I have often used the saying, “Questions drive thinking and answers end thinking!” I believe the statement, as long as it’s not used as an absolute.
As a general rule, we should always question. I don’t mean we should always ask questions verbally, but our minds should be questioning minds. We should have the attitude that when one question is answered, then we form two more. This enables us to have an inquisitive mind that is forever growing with the number of questions growing in a mitosis manner.
Now, asking just “any question” is not what I am talking about. It’s important that your questions are focused on solutions and not problems. For example, you might ask someone, “What do you really want?” instead of, “What is wrong?” Consider asking, “How would you like to change things?” instead of asking, “How did things change?” The point is that you should usually ask questions that will help find a solution instead of focusing on the problem. I included usually in the preceding sentence because questions asked for the purpose of clarification are an essential use of questioning and often, are not directly seeking solutions. So, do ask questions for clarification, but once you are clear about the problem, then direct your questions toward the solution instead of the problem. Perhaps the best overall approach is to first ask questions for the clarification of the problem, and then ask questions for the purpose of finding the problem’s solution.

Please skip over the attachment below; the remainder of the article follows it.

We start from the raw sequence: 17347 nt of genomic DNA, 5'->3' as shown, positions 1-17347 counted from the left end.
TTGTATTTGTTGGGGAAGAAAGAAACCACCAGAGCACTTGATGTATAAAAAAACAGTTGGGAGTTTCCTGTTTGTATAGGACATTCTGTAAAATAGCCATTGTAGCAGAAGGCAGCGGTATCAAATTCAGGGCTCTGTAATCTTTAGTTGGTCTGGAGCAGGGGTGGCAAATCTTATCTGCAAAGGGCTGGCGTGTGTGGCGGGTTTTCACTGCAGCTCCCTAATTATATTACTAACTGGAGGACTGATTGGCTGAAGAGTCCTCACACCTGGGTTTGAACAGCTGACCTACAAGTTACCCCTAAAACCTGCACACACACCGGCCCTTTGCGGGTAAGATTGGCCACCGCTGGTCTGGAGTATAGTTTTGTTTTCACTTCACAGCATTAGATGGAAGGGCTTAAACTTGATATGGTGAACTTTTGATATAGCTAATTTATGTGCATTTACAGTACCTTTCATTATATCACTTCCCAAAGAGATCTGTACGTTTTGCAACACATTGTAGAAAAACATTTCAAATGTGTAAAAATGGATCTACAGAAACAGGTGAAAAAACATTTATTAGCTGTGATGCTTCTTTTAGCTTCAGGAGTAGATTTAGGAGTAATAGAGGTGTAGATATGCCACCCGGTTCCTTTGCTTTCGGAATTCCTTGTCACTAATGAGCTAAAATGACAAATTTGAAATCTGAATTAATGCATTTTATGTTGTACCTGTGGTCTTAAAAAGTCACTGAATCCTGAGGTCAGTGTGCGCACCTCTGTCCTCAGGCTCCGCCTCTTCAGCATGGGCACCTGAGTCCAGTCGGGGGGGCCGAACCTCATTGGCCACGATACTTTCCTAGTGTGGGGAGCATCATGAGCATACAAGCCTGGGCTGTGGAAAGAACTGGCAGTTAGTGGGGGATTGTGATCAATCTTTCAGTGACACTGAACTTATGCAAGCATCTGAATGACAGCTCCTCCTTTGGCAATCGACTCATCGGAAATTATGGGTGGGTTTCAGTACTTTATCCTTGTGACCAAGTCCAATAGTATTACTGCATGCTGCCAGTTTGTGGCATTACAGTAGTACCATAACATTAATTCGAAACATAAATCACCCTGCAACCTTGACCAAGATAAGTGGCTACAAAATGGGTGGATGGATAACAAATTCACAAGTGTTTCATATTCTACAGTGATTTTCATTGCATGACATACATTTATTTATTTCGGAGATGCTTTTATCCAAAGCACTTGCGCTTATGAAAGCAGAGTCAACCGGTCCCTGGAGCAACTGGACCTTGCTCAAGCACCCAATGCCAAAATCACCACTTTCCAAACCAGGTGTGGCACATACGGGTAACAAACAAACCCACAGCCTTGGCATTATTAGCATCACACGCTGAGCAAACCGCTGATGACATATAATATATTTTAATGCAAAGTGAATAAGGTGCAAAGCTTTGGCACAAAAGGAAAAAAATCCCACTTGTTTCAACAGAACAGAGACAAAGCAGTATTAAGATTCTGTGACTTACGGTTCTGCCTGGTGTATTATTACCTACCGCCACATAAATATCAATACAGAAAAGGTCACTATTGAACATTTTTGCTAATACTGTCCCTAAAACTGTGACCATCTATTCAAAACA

It’s difficult to always be optimistic, but in every situation there is an outcome that is desirable. What I mean is that focusing on the situation and how it’s so bad, will only help us have one outcome – a bad one! Of course, we should try to make our thinking fit reality, but that doesn’t mean we should allow our present day reality to be our future. For example, if we are faced with the reality of a broken down and worn-out car, we shouldn’t focus on the old car and accept it as the only car possible for us. Instead, we should accept the reality of the condition of the car and either fix it or get another one. Though this might not be the best example, it is one that I have had to deal with recently. Focusing on the dark and dismal aspect of a situation usually only leads to a dark, dismal and undesirable outcome.
So, when we are allowing questions to drive our thinking, we are in the “driver’s seat” for doing good thinking. But, only if we are a good driver! In order to be a good driver for our thinking, we need to ask questions that help solve problems instead of creating them. We need to focus on solutions and not problems. Consider focusing on questions that ask what and how and not why, who and when. Don’t ask “Why Ron broke the television?” Instead, ask “What is Ron doing to fix the broken television?” or “How is Ron going to fix the television?”
If questions drive thinking, then where are you driving? I hope you are a good driver and driving toward solutions instead of problems.
Any questions? :-)